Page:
— Pinterest, the visual social network where people “pin” their favorite photos, now has 200 million members. The company attributes its growth—some 38% year to year—over a shift to mobile.
—Don’t mess with bodegas. The founders of a new company that vowed to bring the corner store to a location near you found that imitation is not always seen as flattery. They opted to name their service Bodega, the common word to describe a small market in the Latino community. The Twitterverse took it as an insult to hard-working Latino families.
“Despite our best intentions and our admiration for traditional bodegas, we clearly hit a nerve this morning,” said Bodega co-founder Paul McDonald in his Medium apology note. “And we apologize to anyone we’ve offended. Rather than disrespect to traditional corner stores — or worse yet, a threat — we intended only admiration.”
—Sony announced a successor to the photo/video maker that we have in the past described as the “greatest travel camera ever,” the RX10III. The specs for the RX10IV are almost identical, a massive 24-600mm zoom lens in a small compact body, but the focus is said by Sony to be faster. The camera sells for $1,699 and we can’t wait to test it out when it ships next month.
— AT&T said it would throw in a free subscription to HBO GO if you sign up for cellular service with the number two carrier. Specifically, you need to opt for the Unlimited Choice plan, which provides a single line at $60 per month.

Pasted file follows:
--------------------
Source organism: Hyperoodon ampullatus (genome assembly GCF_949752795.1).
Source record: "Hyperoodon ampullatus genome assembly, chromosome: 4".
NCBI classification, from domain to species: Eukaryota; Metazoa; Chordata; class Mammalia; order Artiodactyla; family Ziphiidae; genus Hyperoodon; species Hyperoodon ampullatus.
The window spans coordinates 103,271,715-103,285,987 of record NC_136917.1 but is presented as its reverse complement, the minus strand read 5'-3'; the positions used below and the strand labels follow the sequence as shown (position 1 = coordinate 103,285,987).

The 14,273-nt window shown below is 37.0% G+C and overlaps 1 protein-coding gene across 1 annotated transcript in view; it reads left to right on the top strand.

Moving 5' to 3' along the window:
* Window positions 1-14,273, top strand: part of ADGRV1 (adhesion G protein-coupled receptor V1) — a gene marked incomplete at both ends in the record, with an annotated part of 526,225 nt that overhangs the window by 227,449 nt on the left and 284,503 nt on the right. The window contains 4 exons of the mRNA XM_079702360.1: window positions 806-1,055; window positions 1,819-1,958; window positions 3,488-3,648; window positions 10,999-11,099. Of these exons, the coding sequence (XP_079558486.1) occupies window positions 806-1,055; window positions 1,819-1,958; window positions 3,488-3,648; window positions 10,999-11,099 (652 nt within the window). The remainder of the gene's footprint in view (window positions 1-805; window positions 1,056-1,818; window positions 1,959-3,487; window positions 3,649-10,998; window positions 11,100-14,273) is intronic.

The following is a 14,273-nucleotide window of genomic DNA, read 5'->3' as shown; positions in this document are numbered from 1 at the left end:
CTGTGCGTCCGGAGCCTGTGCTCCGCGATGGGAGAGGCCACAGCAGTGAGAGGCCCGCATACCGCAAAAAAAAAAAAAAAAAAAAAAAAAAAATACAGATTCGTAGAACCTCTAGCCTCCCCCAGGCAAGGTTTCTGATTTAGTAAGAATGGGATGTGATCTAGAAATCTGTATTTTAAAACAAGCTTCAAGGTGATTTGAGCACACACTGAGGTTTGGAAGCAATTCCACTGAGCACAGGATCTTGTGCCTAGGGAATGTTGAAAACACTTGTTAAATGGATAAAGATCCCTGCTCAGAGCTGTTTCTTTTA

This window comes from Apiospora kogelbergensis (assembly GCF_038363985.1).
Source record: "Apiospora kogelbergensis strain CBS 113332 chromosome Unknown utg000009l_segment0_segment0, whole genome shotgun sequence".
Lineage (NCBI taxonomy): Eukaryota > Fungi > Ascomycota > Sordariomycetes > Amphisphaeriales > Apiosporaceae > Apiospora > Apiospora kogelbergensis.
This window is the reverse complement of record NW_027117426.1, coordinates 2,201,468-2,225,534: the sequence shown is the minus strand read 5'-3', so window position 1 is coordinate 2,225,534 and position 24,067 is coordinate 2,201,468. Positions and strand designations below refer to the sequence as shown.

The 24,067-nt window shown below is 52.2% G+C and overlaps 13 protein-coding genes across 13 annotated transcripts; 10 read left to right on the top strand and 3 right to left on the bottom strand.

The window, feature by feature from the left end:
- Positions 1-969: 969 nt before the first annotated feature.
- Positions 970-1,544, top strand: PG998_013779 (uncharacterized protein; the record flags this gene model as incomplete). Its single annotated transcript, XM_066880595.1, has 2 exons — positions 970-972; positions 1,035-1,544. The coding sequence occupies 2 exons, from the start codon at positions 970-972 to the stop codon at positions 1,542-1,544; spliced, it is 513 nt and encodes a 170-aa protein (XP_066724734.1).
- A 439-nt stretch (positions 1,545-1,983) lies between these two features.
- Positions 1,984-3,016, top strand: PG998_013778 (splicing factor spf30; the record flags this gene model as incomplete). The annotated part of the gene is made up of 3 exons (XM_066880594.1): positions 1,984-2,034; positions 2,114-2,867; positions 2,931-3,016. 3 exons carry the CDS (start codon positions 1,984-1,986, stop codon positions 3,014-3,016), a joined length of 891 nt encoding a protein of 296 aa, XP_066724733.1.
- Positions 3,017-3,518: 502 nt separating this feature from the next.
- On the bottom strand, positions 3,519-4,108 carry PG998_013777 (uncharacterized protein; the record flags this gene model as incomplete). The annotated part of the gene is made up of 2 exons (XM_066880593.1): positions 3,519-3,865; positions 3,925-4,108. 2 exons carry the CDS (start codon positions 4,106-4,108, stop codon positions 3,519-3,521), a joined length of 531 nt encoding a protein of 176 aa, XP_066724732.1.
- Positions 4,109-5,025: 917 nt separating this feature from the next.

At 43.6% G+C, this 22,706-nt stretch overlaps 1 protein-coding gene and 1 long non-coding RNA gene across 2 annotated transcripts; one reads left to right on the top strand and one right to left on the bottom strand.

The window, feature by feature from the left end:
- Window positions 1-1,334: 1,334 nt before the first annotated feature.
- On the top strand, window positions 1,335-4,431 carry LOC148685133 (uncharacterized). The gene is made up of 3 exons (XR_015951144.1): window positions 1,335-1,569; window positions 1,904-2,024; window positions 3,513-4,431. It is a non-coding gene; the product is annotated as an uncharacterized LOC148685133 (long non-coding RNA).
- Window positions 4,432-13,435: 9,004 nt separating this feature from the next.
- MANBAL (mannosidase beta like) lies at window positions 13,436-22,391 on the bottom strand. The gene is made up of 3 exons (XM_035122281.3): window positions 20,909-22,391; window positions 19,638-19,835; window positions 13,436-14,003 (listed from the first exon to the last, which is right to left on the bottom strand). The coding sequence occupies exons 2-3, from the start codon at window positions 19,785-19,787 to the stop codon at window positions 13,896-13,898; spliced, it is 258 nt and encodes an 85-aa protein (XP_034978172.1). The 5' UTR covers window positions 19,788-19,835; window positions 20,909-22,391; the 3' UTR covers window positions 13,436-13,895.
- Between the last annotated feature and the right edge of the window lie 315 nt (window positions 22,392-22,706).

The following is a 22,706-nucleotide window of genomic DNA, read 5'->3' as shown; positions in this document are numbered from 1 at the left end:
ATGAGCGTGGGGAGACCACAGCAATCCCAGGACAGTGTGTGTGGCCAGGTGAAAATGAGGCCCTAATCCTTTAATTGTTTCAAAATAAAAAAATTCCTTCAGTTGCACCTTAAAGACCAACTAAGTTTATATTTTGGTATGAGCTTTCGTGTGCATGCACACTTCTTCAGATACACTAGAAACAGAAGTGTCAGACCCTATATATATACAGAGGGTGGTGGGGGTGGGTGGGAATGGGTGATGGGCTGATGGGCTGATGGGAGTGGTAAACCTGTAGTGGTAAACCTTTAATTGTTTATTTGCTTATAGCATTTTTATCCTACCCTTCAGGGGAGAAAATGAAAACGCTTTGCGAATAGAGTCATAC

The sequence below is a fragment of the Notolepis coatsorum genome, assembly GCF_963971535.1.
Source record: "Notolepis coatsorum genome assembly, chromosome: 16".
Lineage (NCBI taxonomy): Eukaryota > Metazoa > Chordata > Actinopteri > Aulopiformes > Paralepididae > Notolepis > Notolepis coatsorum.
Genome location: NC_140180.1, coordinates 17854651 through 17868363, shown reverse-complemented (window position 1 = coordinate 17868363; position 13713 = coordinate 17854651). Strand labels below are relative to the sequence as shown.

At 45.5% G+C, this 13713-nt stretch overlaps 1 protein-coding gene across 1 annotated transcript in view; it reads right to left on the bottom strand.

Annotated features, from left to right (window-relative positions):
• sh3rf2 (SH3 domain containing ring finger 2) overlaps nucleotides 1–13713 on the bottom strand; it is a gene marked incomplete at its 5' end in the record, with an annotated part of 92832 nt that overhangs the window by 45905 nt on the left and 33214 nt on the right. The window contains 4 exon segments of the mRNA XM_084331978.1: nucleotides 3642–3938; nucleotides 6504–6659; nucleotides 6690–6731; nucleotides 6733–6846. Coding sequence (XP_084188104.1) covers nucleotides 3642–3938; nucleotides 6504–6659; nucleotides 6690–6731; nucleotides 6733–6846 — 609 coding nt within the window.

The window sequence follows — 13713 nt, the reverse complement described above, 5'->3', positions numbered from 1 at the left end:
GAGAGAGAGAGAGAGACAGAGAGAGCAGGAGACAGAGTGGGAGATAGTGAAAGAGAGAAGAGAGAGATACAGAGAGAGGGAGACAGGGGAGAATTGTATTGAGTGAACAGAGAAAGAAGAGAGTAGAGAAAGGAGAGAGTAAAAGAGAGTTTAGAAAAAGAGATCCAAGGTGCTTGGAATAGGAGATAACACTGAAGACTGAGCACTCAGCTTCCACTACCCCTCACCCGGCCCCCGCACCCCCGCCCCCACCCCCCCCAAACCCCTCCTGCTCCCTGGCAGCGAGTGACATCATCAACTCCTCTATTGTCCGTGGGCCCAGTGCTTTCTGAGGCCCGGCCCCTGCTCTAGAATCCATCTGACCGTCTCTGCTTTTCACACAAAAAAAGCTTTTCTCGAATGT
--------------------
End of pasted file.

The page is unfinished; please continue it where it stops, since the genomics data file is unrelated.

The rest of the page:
— PewDiePie apologizes. Another day, another apology from the controversial YouTube star. This time, it was for using a racial slur during a live video stream broadcast on his channel. PewDiePie — whose real name is Felix Kjellberg — said he is “really sorry” for offending, hurting or disappointing anyone with his use of the N-word, claiming it happened in the heat of the moment. But he’s had to apologize for anti-gay and anti-Semitic comments in the past, too. PewDiePie was ranked the No. 1 YouTube star by Business Insider for 2017, bringing in $15 million to his channel.
Your week in Talking Tech Audio
—We kicked off the week with an preview of Apple’s upcoming iOS11 mobile operating system update for Tuesday, when it launches. Financial Times technology correspondent Tim Bradshaw joins the conversation.
—Futurama is back. Again! The animated futuristic sitcom set in the year 3000 was a Fox series, then canceled, revived on Comedy Central, then canceled, and resurfaced as a mobile video game, featuring the original cast and writers. Now, the crew has added to the mix with two new episodes–as a podcast. Co-creator David X. Cohen fills us in.
—What about those new iPhone features? I run them down, and frankly, I’m just not that excited.
—JibJab Camera. The maker of the JibJab app, for putting your face into funny, musical situations, has a new app, Camera, for creating visual stories for Instagram and Snapchat. Co-founder Gregg Spiridellis tells us all about it.
—Do I really have to spend $1,000 for a new iPhone? It’s a question many readers asked us this week, so Edward C. Baig and I debate the question, on #TalkingTech.